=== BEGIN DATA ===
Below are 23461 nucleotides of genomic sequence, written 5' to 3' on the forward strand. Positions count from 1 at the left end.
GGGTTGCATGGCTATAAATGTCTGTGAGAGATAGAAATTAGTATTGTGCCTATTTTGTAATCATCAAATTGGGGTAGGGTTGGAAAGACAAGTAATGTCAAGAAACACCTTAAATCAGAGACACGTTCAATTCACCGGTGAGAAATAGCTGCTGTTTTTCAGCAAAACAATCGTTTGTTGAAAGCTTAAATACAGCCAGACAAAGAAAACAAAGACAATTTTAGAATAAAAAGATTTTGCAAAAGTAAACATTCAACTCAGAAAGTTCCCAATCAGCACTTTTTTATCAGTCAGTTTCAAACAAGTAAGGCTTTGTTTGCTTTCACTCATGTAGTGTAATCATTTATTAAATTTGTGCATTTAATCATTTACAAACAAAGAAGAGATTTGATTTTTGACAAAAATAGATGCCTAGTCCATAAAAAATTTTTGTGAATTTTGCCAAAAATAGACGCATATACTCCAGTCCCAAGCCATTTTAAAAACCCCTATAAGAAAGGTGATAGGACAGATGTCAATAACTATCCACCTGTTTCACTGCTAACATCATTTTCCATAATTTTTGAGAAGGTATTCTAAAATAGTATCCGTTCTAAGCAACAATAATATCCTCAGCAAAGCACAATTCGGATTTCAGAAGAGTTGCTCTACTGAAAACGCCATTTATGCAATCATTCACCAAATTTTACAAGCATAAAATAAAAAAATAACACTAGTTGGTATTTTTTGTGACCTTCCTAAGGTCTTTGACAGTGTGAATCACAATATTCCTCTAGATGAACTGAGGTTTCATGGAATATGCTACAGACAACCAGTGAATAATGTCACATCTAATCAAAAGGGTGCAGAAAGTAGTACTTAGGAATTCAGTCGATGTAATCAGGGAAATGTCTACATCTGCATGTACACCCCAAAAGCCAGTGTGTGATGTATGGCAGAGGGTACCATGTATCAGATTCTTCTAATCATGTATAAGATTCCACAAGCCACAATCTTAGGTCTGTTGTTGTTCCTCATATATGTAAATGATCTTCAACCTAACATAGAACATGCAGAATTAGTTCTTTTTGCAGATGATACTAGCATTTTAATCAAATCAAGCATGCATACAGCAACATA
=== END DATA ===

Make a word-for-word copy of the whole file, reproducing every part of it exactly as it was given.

Below are 23461 nucleotides of genomic sequence, written 5' to 3' on the forward strand. Positions count from 1 at the left end.
GGGTTGCATGGCTATAAATGTCTGTGAGAGATAGAAATTAGTATTGTGCCTATTTTGTAATCATCAAATTGGGGTAGGGTTGGAAAGACAAGTAATGTCAAGAAACACCTTAAATCAGAGACACGTTCAATTCACCGGTGAGAAATAGCTGCTGTTTTTCAGCAAAACAATCGTTTGTTGAAAGCTTAAATACAGCCAGACAAAGAAAACAAAGACAATTTTAGAATAAAAAGATTTTGCAAAAGTAAACATTCAACTCAGAAAGTTCCCAATCAGCACTTTTTTATCAGTCAGTTTCAAACAAGTAAGGCTTTGTTTGCTTTCACTCATGTAGTGTAATCATTTATTAAATTTGTGCATTTAATCATTTACAAACAAAGAAGAGATTTGATTTTTGACAAAAATAGATGCCTAGTCCATAAAAAATTTTTGTGAATTTTGCCAAAAATAGACGCATATACTCCAGTCCCAAGCCATTTTAAAAACCCCTATAAGAAAGGTGATAGGACAGATGTCAATAACTATCCACCTGTTTCACTGCTAACATCATTTTCCATAATTTTTGAGAAGGTATTCTAAAATAGTATCCGTTCTAAGCAACAATAATATCCTCAGCAAAGCACAATTCGGATTTCAGAAGAGTTGCTCTACTGAAAACGCCATTTATGCAATCATTCACCAAATTTTACAAGCATAAAATAAAAAAATAACACTAGTTGGTATTTTTTGTGACCTTCCTAAGGTCTTTGACAGTGTGAATCACAATATTCCTCTAGATGAACTGAGGTTTCATGGAATATGCTACAGACAACCAGTGAATAATGTCACATCTAATCAAAAGGGTGCAGAAAGTAGTACTTAGGAATTCAGTCGATGTAATCAGGGAAATGTCTACATCTGCATGTACACCCCAAAAGCCAGTGTGTGATGTATGGCAGAGGGTACCATGTATCAGATTCTTCTAATCATGTATAAGATTCCACAAGCCACAATCTTAGGTCTGTTGTTGTTCCTCATATATGTAAATGATCTTCAACCTAACATAGAACATGCAGAATTAGTTCTTTTTGCAGATGATACTAGCATTTTAATCAAATCAAGCATGCATACAGCAACATA